NWNL So sedimentary islands appear in the river at low-water season?
IAN STEVENSON Yes, but it’s hard to say whether these islands are from sediment build-up, or whether there would be islands without that. These islands have no vegetation on them. Since the river runs brown the whole year, these islands might normally be sand or a shallow-earth islands that are then covered with flood sediments.
NWNL I’ve heard reports that the Omo River used to be clear 50 years ago.
IAN STEVENSON Yes. But now the tributaries that run into the Omo are not clear; thus the Omo never runs clear. I think it’s fairly well accepted that the erosion and deforestation in the highlands causes this turbidity.
NWNL What is the drop from the river’s highest flood level to the river’s lowest level?
IAN STEVENSON It depends on the width of the river where you measure. We are measuring a spot in our area where we want to put a pontoon across the river. We expect the river to come up about 15 feet (4.5 m) there, which is quite a substantial over a wide river. The river where we measured is over 650 feet (200 m) wide. That’s quite wide. In the center, the river’s only about 8 feet (2.5 m) deep and it stays fairly flat. Then it will rise to about 19-22 feet (6-7 m) deep in flood season. But the speed of the river also changes a lot.
NWNL I heard that downstream at Lumale this fall, the Omo was really high – higher than Halewijn Scheuerman has ever seen it. Judging only by eye last week, I’d guess that from September to now, the Omo could have dropped 45 feet (13.5 m) at that point.
NWNL Is the Omo river used for transportation at all?
IAN STEVENSON Very little, surprisingly. Where we are, the Omo people are not a river people. They are pastoralists, who are also cultivating their fields. They do make canoes, but they don’t like to use them very often. It’s not their tradition to fish. They will hunt crocodiles for food because of the threat they pose when in the fields. Hippos however are not hunted, because they don’t conflict with the people’s cultivation. However, further down toward the Omo Delta, people do use canoes and they do use the river for transport.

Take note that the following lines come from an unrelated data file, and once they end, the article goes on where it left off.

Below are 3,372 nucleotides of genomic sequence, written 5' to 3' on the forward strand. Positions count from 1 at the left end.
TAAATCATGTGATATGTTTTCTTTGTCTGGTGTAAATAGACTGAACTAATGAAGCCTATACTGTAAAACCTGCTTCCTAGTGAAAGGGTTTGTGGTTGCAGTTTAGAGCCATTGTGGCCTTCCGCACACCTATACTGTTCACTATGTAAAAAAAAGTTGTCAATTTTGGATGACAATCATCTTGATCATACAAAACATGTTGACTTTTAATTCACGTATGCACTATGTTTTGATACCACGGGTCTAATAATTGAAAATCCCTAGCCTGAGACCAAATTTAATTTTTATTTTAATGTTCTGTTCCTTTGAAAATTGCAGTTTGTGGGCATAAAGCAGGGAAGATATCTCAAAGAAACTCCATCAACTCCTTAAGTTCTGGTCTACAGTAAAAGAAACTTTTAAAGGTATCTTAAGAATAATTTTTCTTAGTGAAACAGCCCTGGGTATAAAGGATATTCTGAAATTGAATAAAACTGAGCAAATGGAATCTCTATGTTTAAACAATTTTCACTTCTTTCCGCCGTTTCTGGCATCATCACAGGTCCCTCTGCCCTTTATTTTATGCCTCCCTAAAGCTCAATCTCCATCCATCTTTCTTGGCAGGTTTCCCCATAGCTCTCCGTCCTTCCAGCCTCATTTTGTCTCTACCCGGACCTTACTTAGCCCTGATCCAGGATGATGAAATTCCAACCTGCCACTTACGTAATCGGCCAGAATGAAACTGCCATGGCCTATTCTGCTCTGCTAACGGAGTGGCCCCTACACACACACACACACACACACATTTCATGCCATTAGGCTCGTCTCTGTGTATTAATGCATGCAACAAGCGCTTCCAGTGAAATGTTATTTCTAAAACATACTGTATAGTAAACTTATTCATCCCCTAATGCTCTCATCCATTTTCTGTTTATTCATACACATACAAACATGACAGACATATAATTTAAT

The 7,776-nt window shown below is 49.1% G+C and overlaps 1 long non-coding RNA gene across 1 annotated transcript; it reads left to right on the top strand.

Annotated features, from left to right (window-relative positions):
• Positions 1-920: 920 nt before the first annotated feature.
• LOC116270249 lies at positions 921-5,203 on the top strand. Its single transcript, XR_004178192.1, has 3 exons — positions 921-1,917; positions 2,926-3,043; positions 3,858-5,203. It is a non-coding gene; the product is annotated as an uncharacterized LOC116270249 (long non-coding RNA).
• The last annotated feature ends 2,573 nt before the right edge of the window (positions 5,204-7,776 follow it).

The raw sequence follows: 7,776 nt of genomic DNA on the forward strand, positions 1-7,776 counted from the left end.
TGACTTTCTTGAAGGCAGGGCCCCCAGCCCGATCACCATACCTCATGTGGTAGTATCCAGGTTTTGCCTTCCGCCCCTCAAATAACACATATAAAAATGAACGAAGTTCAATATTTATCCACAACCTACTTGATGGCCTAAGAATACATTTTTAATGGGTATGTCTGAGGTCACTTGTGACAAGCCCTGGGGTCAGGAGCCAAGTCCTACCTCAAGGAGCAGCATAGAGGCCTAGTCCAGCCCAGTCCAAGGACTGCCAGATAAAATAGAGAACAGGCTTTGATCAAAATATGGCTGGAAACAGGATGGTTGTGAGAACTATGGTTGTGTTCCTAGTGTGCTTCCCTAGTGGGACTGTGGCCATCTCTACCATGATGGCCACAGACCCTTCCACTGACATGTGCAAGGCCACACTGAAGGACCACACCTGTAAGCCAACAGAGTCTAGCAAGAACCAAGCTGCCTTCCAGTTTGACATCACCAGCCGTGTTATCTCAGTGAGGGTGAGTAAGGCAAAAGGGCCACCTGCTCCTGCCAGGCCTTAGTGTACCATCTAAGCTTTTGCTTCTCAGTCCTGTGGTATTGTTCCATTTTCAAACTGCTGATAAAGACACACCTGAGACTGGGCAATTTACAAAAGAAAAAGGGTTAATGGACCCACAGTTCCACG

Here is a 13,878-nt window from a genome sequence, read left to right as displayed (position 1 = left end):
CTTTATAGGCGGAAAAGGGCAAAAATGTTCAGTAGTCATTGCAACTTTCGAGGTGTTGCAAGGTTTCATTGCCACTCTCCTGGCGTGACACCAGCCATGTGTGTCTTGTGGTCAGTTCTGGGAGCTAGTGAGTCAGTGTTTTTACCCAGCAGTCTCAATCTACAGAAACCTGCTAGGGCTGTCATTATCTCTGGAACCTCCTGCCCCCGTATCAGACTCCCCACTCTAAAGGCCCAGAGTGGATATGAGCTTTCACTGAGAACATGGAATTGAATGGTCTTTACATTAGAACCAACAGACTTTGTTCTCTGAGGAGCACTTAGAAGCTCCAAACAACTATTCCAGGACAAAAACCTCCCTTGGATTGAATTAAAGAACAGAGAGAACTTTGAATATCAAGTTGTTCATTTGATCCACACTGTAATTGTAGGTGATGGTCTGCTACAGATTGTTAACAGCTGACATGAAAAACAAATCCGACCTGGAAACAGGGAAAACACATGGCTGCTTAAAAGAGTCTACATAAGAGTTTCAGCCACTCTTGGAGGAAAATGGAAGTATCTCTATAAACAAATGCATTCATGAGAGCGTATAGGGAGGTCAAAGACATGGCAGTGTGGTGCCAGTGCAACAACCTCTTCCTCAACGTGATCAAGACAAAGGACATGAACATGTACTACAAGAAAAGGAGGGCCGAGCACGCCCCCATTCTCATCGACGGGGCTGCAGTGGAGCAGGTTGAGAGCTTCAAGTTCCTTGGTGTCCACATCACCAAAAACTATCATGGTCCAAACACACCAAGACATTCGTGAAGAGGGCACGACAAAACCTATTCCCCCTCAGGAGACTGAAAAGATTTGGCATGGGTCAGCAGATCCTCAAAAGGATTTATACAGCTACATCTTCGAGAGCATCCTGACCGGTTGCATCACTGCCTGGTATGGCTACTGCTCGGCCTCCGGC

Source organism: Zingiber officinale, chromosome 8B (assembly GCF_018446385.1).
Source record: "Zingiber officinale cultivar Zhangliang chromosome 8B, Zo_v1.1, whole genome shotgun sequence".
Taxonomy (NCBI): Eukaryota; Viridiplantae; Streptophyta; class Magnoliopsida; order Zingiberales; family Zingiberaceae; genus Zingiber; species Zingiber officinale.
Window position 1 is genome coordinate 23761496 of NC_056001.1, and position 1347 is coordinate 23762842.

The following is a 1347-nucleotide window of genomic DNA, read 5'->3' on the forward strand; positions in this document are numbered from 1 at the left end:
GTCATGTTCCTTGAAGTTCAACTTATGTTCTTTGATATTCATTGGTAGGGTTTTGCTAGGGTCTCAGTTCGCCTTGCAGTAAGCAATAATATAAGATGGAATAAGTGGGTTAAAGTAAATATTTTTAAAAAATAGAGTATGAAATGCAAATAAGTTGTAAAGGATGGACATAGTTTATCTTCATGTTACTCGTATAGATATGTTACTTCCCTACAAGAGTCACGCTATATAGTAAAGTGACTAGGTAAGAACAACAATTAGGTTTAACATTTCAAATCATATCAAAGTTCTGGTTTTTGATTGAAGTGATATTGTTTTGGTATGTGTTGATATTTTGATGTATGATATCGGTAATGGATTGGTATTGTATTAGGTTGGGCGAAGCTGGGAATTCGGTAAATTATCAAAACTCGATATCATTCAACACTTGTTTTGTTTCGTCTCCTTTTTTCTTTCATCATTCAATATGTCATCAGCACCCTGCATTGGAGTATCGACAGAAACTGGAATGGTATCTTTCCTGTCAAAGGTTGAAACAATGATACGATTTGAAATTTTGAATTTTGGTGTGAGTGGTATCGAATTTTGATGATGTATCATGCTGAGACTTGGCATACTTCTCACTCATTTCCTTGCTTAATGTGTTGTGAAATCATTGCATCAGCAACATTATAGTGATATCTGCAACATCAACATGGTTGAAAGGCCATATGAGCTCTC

NWNL What about the health of the river for human consumption? You said it was brown and turbid.
IAN STEVENSON People do drink straight out of the river, but I don’t know if that means it’s healthy or not. I don’t know of any tests along the Omo where we are, but I would say the sediment wouldn’t be unhealthy. The local people collect water and then use different traditional plants to get the sediment to settle. So, the water they drink becomes clear.
NWNL In your section of the Omo River Basin do you see problems associated with water accessibility, water resource degradation, or water conflicts?
IAN STEVENSON There’s a whole vista of problems and challenges in the area. The probable background of any of today’s problems is the increase in both human and livestock populations here. The population increase is quite heavy. From all our data indicators, the increase in livestock in particular is very heavy.
NWNL How do you get data on those issues?
IAN STEVENSON Mostly, it’s informal. We have formal surveys and such, and we can look back at past data. Cattle numbers and things like that come mainly through government surveys. But, for example, if you speak to Nyangatom tribal people, they might say that while 20 years ago the average family had a certain number of cattle, now they have many more cattle. Those differences are quite large.
NWNL Are those cattle numbers doubled?